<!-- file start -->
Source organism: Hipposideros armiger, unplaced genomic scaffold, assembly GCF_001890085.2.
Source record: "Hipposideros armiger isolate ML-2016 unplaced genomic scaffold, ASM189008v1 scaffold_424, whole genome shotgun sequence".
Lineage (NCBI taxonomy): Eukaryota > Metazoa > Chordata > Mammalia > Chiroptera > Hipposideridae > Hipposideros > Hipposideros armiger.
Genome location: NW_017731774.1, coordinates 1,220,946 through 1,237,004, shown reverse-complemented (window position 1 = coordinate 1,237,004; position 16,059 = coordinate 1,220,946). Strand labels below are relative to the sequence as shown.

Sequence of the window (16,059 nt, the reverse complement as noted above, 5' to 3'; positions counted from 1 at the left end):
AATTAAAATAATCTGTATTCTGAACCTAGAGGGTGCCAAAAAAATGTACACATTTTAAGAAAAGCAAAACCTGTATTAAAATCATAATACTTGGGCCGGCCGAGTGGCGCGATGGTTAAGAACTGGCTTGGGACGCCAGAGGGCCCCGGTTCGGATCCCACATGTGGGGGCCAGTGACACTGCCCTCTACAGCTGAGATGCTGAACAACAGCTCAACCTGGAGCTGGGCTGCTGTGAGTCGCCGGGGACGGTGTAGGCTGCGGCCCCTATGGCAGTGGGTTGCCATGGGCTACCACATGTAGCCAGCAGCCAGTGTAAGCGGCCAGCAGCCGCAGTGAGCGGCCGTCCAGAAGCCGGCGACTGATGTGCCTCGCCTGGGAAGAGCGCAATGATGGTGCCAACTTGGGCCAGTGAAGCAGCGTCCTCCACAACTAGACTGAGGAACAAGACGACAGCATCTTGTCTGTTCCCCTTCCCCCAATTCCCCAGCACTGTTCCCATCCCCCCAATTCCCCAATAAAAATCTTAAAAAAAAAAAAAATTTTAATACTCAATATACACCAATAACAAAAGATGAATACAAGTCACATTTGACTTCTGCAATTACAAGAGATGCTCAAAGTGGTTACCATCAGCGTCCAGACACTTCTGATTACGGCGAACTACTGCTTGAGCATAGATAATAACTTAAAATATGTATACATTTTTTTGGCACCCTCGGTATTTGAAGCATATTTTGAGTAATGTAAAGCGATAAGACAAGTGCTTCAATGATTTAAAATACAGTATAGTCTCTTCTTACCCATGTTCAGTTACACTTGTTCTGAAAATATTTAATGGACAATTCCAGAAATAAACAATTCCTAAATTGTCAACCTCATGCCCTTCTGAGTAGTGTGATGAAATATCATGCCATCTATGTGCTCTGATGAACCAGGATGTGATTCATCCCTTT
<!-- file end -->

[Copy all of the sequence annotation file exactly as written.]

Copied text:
Source organism: Hipposideros armiger, unplaced genomic scaffold, assembly GCF_001890085.2.
Source record: "Hipposideros armiger isolate ML-2016 unplaced genomic scaffold, ASM189008v1 scaffold_424, whole genome shotgun sequence".
Lineage (NCBI taxonomy): Eukaryota > Metazoa > Chordata > Mammalia > Chiroptera > Hipposideridae > Hipposideros > Hipposideros armiger.
Genome location: NW_017731774.1, coordinates 1,220,946 through 1,237,004, shown reverse-complemented (window position 1 = coordinate 1,237,004; position 16,059 = coordinate 1,220,946). Strand labels below are relative to the sequence as shown.

Sequence of the window (16,059 nt, the reverse complement as noted above, 5' to 3'; positions counted from 1 at the left end):
AATTAAAATAATCTGTATTCTGAACCTAGAGGGTGCCAAAAAAATGTACACATTTTAAGAAAAGCAAAACCTGTATTAAAATCATAATACTTGGGCCGGCCGAGTGGCGCGATGGTTAAGAACTGGCTTGGGACGCCAGAGGGCCCCGGTTCGGATCCCACATGTGGGGGCCAGTGACACTGCCCTCTACAGCTGAGATGCTGAACAACAGCTCAACCTGGAGCTGGGCTGCTGTGAGTCGCCGGGGACGGTGTAGGCTGCGGCCCCTATGGCAGTGGGTTGCCATGGGCTACCACATGTAGCCAGCAGCCAGTGTAAGCGGCCAGCAGCCGCAGTGAGCGGCCGTCCAGAAGCCGGCGACTGATGTGCCTCGCCTGGGAAGAGCGCAATGATGGTGCCAACTTGGGCCAGTGAAGCAGCGTCCTCCACAACTAGACTGAGGAACAAGACGACAGCATCTTGTCTGTTCCCCTTCCCCCAATTCCCCAGCACTGTTCCCATCCCCCCAATTCCCCAATAAAAATCTTAAAAAAAAAAAAAATTTTAATACTCAATATACACCAATAACAAAAGATGAATACAAGTCACATTTGACTTCTGCAATTACAAGAGATGCTCAAAGTGGTTACCATCAGCGTCCAGACACTTCTGATTACGGCGAACTACTGCTTGAGCATAGATAATAACTTAAAATATGTATACATTTTTTTGGCACCCTCGGTATTTGAAGCATATTTTGAGTAATGTAAAGCGATAAGACAAGTGCTTCAATGATTTAAAATACAGTATAGTCTCTTCTTACCCATGTTCAGTTACACTTGTTCTGAAAATATTTAATGGACAATTCCAGAAATAAACAATTCCTAAATTGTCAACCTCATGCCCTTCTGAGTAGTGTGATGAAATATCATGCCATCTATGTGCTCTGATGAACCAGGATGTGATTCATCCCTTT